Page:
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Spawning TanksA Discussion from the Shrimp List
This discussion on spawning tanks took place on the Shrimp List (see page ???) in April 2005.
Darryl Jory (email@example.com): How common is the use of large (2 to 4 meters in diameter), communal spawning tanks with Penaeus monodon? Are large tanks used for spawning P. monodon in Thailand, Indonesia, India, Myanmar and Vietnam?
Hervé Lucien-Brun (firstname.lastname@example.org): Oui, large maturation tanks (4 to 6 meters in diameter)—circular or square—work quite well with monodon. Most of the hatcheries in Madagascar use large maturation tanks. In Indonesia and in Myanmar, I know of at least two hatcheries that use large maturation tanks, and they are similar to ones I’ve seen in Ecuador with Penaeus vannamei. For more details or pictures, you can contact me off list.
Michel Autrand (email@example.com): I think Darryl is asking about spawning tanks, not maturation tanks. Individual spawning tanks (600 to 800 liters, with conical bottoms) are used in all five monodon hatcheries in Madagascar with no problems.
Maturation can be conducted in square or rectangular tanks of several square meters (frequently between 10 to 20 m2).
Hervé Lucien-Brun (firstname.lastname@example.org): We don’t like large, communal spawning tanks because you don’t have the opportunity to separate the good spawns from the bad spawns. We look at every spawn and reject the ones with bad hatching rates or deformed nauplii. I think selection of spawns is one of the keys to producing good larvae. In large communal spawning tanks, it’s not possible.
M. Chandrasekar (email@example.com): Introduced by Taiwan and Thai technicians, communal or mass spawning used to be a regular practice in India, but now, most hatcheries use individual spawning tanks. Mass spawning continues to be used in Iran with Penaeus indicus.
Alec Forbes: Large tanks for communal spawning were very much in vogue when I had my small hatchery in Ang Sila, Thailand, back in the mid-1980s. I personally preferred the Galveston Method and kept one, two or three spawners in a relatively small tank, and I continue this practice today, but I do recall in Thailand that very large square concrete tanks were used to maintain ablated spawners. They would all spawn in the first two nights, and you ended up with a large quantity of mixed naups. I also saw this in Myanmar and China.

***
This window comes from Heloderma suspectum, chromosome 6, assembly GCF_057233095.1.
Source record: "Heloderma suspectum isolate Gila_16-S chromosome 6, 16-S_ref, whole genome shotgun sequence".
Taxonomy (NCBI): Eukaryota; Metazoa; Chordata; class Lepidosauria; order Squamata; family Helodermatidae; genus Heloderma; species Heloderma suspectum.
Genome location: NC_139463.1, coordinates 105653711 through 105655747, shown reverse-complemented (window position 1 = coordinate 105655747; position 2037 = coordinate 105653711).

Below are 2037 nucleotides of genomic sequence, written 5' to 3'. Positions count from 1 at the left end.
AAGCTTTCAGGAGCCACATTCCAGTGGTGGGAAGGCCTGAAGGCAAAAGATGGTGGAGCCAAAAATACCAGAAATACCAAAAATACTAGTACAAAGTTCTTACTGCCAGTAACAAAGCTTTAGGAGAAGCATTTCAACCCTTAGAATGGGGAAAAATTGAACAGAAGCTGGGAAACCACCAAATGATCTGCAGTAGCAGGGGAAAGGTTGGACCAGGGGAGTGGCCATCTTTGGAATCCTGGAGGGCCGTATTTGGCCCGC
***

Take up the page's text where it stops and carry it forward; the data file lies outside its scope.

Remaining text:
Anil Ghanekar (firstname.lastname@example.org): Large spawning tanks used to be the practice at some nauplii centers in India, but the trend is changing now. Many hatcheries prefer to use individual spawning tanks because it makes it easier to screen for viruses.
Todd Blacher (email@example.com): It is actually very common in Asia for maturation systems to have communal spawning tanks. Gravid females are placed in a large, male-occupied tank (sometimes up to 30 or 40 tons). Females are checked a few times for copulation success and then moved to another tank of equal size for the actual spawning. Once spawning is complete, the females are removed and the eggs are left in the same spawning tank for the hatching process. This technique is common in many Asian countries. The quality issues, however, are real. Most of the facilities that do it this way are not producing nauplii for their own farms, but for sale to other farms. There is no way to guarantee the quality of the spawns because they are all mixed together.